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EU appoints Kęstutis Lančinskas as new head of EUAM Ukraine

January 8, 2016

The current head of the European Union Advisory Mission (EUAM) Ukraine, Mr Kalman Mizsei, bows out as Head of Mission, to be replaced by Lithuanian top cop, Kęstutis Lančinskas, effective 1st February 2015.

To give the EU Mission its full title, “The European Union Advisory Mission for Civilian Security Sector Reform Ukraine” officially began functioning on 1st December 2014, although it was far from fully staffed when it did (there were 42 vacancies at the time of official launch) – and despite the official launch date, some mission members had been preparing the ground since 22nd July 2014.

Thus the outgoing Mr Mizsei officially completed his 1 year contract as Head of Mission, and for whatever reason has not taken up any contractual extensions that are possible.  The incoming Mr Lančinskas will also assume a 1 year contract, but there is a contractual possibility of extending it for up to a total of 3 years.

All jolly good.

Kęstutis Lančinskas

Kęstutis Lančinskas

Mr Lančinskas clearly has the résumé and pedigree necessary to lead the EU mission when considering the role of the mission is to support reform in state agencies such as the police, other law enforcement agencies, (particularly the prosecutor’s office), and the judicial system overall.  In short emphasis upon law enforcement and prosecution institutions, with a sprinkling of judicial advice too.

Undoubtedly Mr Lančinskas and the mission will be a success, for what are they to be measured against?

It is impossible to state how well Mr Mizsei and the mission under his leadership has done during his tenure – for what were the benchmarks, were they achieved, if not, why not, and is it too soon to say anyway?  Over what timescale is any measurement to be made?

It is after all an advisory mission, so if the Ukrainian leadership politely listen and then ignore the advise entirely, the EU can claim the mission was successful, but the Ukrainian leadership a failure – even if the mission was actually abysmal.  To be honest abysmal it will not be – but how good and how effective it has been/is/will be remains anybody’s guess without knowing by what benchmarks and over what time period its effectiveness is to be measured.

Quite how well the EUAM works with the USA and Canada who have taken a high profile, and high $ investment lead when it comes to visible re-branding and revamping of the Ukrainian police, significant liaison with the SBU, and are the most vocal in decrying the obstructionism within the Prosecutor’s Office, is also unknown.  There is presumably some liaison, but how much, and how effective is it?

However, for all the politically necessary visible changes in the police, the rightful howls and laments regarding the obstructionism within the PGO, and the calls for judicial reform and the passing of constitutional amendments to allow that process to begin, those are probably not the benchmarks (if there are any benchmarks) against which EUAM will be measured (by somebody, somewhere).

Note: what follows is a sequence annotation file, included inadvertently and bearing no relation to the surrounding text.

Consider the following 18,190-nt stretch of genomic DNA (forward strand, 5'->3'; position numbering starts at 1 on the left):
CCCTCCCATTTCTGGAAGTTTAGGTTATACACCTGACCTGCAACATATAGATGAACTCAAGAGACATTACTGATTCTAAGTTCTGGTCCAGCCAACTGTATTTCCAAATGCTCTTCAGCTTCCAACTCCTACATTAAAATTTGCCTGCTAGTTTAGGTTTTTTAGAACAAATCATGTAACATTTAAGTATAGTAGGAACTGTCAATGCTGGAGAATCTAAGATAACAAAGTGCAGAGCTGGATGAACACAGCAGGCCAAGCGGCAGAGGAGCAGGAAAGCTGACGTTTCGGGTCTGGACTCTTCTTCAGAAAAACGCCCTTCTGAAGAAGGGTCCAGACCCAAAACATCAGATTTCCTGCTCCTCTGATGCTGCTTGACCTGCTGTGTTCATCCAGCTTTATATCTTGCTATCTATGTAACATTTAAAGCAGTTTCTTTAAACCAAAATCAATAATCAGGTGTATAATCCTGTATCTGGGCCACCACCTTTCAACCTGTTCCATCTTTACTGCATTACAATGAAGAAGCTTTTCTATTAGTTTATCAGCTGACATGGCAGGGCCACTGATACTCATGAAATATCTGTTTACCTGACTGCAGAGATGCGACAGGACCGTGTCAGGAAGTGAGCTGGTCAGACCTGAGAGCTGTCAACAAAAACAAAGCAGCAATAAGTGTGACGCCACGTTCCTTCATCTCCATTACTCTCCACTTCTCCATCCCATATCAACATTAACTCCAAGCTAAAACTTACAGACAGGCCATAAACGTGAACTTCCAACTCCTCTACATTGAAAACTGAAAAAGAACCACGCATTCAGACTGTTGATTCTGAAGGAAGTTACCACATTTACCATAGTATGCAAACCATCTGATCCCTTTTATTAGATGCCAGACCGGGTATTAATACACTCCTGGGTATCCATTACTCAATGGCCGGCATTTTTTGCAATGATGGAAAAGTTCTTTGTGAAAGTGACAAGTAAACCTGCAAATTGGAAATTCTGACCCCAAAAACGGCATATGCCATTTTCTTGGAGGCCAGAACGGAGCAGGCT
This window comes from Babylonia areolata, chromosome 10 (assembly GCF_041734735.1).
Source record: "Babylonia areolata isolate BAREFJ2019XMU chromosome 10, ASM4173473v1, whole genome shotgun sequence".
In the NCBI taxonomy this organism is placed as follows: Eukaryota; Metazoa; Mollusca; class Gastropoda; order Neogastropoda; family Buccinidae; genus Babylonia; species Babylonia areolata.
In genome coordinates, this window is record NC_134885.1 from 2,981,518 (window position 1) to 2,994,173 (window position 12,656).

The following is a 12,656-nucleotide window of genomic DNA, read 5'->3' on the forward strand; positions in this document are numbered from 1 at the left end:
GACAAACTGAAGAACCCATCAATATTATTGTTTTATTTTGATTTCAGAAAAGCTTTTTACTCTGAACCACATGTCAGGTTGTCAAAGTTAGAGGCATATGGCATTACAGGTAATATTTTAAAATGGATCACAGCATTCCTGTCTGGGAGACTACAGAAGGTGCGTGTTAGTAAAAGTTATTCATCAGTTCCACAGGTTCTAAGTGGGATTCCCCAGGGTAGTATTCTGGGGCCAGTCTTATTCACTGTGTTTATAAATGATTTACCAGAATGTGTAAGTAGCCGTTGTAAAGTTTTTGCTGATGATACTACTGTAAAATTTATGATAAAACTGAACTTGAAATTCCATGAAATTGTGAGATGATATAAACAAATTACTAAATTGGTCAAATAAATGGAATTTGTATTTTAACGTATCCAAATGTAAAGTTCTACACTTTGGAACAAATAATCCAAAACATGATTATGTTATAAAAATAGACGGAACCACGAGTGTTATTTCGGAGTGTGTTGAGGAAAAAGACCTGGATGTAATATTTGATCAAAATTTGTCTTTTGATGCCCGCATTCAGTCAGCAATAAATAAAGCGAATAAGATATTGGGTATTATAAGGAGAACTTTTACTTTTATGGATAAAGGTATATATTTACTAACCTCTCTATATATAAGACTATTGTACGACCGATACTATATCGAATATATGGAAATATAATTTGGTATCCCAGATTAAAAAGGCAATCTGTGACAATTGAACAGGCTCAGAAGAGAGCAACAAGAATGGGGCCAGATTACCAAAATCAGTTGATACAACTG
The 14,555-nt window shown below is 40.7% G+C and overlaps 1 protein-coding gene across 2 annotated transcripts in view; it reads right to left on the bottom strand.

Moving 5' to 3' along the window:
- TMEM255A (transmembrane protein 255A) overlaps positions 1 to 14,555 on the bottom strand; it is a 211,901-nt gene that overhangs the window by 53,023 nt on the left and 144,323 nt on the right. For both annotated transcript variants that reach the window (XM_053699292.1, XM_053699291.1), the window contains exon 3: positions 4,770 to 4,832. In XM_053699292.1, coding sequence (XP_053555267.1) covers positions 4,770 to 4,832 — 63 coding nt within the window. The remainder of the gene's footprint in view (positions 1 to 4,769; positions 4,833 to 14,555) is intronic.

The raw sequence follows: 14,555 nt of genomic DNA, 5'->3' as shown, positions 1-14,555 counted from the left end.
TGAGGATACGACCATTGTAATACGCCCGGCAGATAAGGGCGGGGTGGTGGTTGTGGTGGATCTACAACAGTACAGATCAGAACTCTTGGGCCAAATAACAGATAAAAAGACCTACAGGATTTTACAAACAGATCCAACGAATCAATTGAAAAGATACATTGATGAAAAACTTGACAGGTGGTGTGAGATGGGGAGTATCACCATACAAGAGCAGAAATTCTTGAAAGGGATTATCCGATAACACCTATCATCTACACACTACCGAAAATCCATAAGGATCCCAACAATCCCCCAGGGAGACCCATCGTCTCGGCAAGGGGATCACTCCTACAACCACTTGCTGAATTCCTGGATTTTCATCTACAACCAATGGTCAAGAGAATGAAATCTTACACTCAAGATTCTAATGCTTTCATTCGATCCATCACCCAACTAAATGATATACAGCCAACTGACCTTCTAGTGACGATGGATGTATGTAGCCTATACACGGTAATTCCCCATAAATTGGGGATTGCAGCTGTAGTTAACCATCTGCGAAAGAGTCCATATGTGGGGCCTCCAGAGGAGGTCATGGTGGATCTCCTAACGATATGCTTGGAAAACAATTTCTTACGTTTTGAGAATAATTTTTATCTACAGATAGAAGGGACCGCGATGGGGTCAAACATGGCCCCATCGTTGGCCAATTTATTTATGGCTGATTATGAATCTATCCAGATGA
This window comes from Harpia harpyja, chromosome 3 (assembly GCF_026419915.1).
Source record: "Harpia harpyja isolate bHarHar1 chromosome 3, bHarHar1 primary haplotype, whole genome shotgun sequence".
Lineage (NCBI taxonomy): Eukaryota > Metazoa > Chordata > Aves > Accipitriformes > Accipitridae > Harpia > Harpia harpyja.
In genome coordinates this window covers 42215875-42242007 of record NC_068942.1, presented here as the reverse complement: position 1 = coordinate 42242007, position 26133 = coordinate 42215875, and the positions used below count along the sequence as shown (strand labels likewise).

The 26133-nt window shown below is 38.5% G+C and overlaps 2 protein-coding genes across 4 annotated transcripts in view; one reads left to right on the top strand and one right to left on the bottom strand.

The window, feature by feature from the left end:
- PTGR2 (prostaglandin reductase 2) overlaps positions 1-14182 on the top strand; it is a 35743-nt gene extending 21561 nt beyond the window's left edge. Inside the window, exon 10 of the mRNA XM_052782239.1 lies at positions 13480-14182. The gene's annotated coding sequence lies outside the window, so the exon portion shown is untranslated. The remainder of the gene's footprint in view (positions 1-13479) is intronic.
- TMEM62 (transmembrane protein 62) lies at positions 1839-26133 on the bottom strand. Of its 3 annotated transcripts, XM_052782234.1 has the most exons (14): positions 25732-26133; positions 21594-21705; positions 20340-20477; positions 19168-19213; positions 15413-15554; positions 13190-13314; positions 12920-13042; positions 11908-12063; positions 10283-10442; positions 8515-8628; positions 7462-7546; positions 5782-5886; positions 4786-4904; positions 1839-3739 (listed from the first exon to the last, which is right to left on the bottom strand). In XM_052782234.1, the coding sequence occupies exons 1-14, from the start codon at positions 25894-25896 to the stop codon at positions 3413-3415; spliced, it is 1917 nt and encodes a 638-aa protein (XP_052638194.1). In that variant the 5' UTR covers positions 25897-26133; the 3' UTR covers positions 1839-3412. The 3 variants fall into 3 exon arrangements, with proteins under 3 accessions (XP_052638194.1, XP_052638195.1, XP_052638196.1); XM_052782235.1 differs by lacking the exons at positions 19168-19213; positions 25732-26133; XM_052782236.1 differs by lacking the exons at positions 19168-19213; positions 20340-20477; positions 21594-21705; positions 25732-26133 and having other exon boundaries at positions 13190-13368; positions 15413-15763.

It seems far more likely, in true European style, to be aimed toward institutional structures, European policy parity, mirrored methodology, and inter-operable  systems should “European integration” become deep and meaningful institutionally.  This is no bad thing, and naturally the US nor Canada are not best placed to provide “advise” upon meeting the “European normative”.

Unfortunately there is no Ukrainian Policing Plan, nor similar document for other civil institutions, in the public domain against which any EUAM “advisory progress” can be measured either.  Naturally the Ukrainian constituency cannot take the Interior Ministry to task for failing to meet parts of any “plan”, if that “plan” is kept from the Ukrainian constituency – if indeed there are official documented “plans” at all.

In fact, as part of the “advice” given by EUAM, it would perhaps be “advisable” to have the National Policing Plan, any Regional/Oblast Policing Plan, or even Local Area Policing Plan, freely available in the public domain.  (Likewise any plans for the prosecutors and judiciary.)  The entire system works by public consent if it is to be a “service”, whereas the system becomes a “force” if it fails to have public consent.  Ergo a published plan at least points towards what, why and by when for the public, allows “buy in” and thus builds trust if plans materialise (at either local and/or national level).

Nevertheless, as indeterminable as any success Mr Lančinskas. may have – welcome aboard  May any words of wisdom fall upon receptive Ukrainian ears (and may the healthy dose of cynicism inherent in any police officer serve you well when dealing with the political and institutional class of Ukraine).

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